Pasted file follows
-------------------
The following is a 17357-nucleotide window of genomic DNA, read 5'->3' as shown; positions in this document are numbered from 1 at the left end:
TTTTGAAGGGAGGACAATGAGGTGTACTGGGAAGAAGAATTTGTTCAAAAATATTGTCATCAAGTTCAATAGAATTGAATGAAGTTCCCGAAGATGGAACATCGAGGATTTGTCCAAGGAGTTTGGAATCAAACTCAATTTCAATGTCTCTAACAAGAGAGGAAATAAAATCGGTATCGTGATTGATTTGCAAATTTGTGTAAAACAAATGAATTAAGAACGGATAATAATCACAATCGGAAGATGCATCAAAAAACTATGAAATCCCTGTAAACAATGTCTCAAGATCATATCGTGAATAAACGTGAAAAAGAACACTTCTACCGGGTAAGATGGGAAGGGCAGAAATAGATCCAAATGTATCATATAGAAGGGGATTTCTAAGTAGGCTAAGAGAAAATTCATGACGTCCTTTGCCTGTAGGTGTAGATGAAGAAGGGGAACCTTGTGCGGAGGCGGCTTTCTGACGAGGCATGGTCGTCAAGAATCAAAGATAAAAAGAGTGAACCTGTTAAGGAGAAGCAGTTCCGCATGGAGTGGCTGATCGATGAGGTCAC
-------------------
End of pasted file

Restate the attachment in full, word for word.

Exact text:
The following is a 17357-nucleotide window of genomic DNA, read 5'->3' as shown; positions in this document are numbered from 1 at the left end:
TTTTGAAGGGAGGACAATGAGGTGTACTGGGAAGAAGAATTTGTTCAAAAATATTGTCATCAAGTTCAATAGAATTGAATGAAGTTCCCGAAGATGGAACATCGAGGATTTGTCCAAGGAGTTTGGAATCAAACTCAATTTCAATGTCTCTAACAAGAGAGGAAATAAAATCGGTATCGTGATTGATTTGCAAATTTGTGTAAAACAAATGAATTAAGAACGGATAATAATCACAATCGGAAGATGCATCAAAAAACTATGAAATCCCTGTAAACAATGTCTCAAGATCATATCGTGAATAAACGTGAAAAAGAACACTTCTACCGGGTAAGATGGGAAGGGCAGAAATAGATCCAAATGTATCATATAGAAGGGGATTTCTAAGTAGGCTAAGAGAAAATTCATGACGTCCTTTGCCTGTAGGTGTAGATGAAGAAGGGGAACCTTGTGCGGAGGCGGCTTTCTGACGAGGCATGGTCGTCAAGAATCAAAGATAAAAAGAGTGAACCTGTTAAGGAGAAGCAGTTCCGCATGGAGTGGCTGATCGATGAGGTCAC